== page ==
Friday 19 April 2019

Government to establish commission on Irish Water

The Government has sought nominees to form an Expert Commission to make recommendations on the long-term funding model for delivering water services
The Government has sought nominees to form an Expert Commission to make recommendations on the long-term funding model for delivering water services

Paul Melia and Caroline Crawford

The Government has sought nominees to form an Expert Commission to make recommendations on the long-term funding model for delivering water services.

A key part of the Programme for Government, the Commission is expected to complete its work five months after being established, and its report will be considered by a special Oireachtas committee before a Dáil vote.

Both national and international experts are required, and parties have been invited to make nominations. The commission will require "professional expertise" in funding and financing of large -scale infrastructure investment and maintenance programmes, economic regulation, water resources management and environmental law.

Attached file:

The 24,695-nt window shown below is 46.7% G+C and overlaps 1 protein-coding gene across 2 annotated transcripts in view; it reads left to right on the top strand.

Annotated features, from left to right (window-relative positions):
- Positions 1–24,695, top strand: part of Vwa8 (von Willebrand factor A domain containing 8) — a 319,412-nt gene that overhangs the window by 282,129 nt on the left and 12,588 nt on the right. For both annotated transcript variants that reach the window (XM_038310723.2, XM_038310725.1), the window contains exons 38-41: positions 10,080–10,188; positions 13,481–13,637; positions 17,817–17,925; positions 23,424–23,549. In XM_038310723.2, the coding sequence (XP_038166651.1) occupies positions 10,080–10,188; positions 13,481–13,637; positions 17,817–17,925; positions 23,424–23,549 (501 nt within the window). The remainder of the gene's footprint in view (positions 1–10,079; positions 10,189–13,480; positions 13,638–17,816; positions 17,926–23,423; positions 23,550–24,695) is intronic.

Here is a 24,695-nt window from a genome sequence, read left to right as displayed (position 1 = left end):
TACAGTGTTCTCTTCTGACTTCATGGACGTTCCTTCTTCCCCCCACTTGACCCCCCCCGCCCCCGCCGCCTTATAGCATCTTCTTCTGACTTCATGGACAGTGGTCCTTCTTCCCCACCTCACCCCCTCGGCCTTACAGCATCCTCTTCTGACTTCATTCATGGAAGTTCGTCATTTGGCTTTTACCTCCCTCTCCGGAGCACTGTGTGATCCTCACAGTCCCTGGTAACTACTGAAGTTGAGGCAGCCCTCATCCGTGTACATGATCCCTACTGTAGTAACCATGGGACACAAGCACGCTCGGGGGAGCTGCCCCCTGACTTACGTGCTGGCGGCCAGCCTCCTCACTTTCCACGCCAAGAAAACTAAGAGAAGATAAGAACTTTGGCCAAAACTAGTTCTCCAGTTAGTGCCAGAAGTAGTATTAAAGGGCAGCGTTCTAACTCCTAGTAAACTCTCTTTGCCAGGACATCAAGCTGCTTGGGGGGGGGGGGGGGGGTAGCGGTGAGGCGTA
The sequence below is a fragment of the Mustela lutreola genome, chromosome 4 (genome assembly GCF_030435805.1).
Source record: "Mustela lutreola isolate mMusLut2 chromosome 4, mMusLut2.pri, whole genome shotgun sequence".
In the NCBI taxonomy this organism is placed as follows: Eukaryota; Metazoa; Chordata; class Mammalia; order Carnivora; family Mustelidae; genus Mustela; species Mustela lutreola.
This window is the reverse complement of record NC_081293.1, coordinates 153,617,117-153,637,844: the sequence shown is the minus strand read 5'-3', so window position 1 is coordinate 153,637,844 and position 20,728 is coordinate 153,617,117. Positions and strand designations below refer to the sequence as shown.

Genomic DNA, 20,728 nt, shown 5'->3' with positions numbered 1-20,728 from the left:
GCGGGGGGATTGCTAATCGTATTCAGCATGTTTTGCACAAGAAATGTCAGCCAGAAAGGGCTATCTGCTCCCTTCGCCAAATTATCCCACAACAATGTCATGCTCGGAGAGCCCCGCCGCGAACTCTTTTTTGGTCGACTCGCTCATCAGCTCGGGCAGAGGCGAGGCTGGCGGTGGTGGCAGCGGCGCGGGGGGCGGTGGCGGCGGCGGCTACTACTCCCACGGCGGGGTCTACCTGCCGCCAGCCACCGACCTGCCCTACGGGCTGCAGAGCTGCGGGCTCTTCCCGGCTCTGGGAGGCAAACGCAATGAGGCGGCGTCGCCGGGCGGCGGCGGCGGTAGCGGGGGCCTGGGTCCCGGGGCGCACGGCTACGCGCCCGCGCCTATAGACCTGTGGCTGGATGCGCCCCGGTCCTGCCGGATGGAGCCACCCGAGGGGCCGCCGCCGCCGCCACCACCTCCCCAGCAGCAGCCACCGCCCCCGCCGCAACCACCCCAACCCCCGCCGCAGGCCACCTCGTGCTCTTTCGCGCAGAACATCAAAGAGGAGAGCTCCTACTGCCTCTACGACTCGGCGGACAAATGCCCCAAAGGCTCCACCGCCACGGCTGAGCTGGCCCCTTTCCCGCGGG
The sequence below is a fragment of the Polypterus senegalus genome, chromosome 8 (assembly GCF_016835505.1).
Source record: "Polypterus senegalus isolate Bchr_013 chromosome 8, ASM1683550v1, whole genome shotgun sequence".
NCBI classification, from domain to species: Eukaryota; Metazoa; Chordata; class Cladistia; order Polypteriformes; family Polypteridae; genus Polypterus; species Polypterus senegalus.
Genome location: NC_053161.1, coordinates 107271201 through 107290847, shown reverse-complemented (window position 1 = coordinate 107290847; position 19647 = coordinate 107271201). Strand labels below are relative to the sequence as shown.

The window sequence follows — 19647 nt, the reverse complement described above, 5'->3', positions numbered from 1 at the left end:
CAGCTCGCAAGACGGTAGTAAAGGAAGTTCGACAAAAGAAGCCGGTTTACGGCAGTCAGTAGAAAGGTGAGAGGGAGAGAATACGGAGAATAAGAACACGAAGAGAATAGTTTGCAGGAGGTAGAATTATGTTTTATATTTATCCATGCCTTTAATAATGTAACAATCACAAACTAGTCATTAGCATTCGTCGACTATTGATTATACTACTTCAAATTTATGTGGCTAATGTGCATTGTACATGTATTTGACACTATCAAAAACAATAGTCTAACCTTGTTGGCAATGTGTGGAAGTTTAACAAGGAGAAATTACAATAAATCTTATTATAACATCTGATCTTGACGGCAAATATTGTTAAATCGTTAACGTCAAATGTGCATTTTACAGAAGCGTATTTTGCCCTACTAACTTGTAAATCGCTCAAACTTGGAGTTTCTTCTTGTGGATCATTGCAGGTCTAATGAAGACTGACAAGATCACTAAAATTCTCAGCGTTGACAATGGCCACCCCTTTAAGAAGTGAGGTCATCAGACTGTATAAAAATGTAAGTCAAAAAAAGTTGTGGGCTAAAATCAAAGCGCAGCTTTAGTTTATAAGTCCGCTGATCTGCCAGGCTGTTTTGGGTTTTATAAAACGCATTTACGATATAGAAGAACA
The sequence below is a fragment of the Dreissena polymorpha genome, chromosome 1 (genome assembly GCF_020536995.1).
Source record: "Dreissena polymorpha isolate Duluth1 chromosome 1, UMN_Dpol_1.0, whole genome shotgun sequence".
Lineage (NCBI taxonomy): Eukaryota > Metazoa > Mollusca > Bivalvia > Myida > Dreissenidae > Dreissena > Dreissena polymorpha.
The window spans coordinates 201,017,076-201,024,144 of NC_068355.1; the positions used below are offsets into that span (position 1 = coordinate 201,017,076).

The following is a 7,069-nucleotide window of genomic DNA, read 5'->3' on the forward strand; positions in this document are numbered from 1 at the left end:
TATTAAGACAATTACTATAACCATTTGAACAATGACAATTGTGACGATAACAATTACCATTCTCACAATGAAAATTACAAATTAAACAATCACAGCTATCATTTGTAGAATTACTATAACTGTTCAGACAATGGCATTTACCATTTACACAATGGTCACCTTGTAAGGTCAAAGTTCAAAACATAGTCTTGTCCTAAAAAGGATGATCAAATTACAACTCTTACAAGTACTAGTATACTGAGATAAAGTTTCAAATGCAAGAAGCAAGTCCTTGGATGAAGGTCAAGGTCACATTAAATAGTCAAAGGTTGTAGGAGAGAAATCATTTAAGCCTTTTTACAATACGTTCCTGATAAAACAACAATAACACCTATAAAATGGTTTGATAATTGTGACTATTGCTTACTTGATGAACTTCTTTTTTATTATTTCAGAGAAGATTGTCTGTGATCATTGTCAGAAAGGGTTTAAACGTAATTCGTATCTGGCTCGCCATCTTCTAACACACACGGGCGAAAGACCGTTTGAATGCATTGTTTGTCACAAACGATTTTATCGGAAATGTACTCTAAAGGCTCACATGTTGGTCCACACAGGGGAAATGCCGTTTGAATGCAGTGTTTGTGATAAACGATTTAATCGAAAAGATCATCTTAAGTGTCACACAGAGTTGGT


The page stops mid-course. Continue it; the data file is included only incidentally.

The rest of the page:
Infrastructure

Nominations should be submitted by this Friday. Among the issues to be addressed are funding the network over the longer-term, proposals on how Irish Water will be able to borrow to invest in infrastructure and how conservation can be encouraged.

The Cabinet yesterday approved legislation to suspend water charges for nine months, taking effect from July 1, in line with the Fine Gael/Fianna Fáil minority government deal.

Meanwhile, the Chair of the Public Water Forum has said the Government "failed drastically" in putting across a proper debate on Irish Water.

Dr Tom Collins said policymakers and Irish Water failed in their message and the entire discussion had been poorly handled.

Speaking to the Irish Independent Dr Collins said the public would have been more open to the discussion around Irish Water had it focused on resource conservation.

"We have failed, I think policymakers have failed drastically to present to the public the issue of water in a wider debate than merely water charges , the issue has to be seen in a much wider way," he said.

He said he believed the country needs a national authority around water but stressed if that was to involve a cost it must be affordable, saying citizens had a right to the supply "regardless of their capacity to pay for it".

Irish Independent

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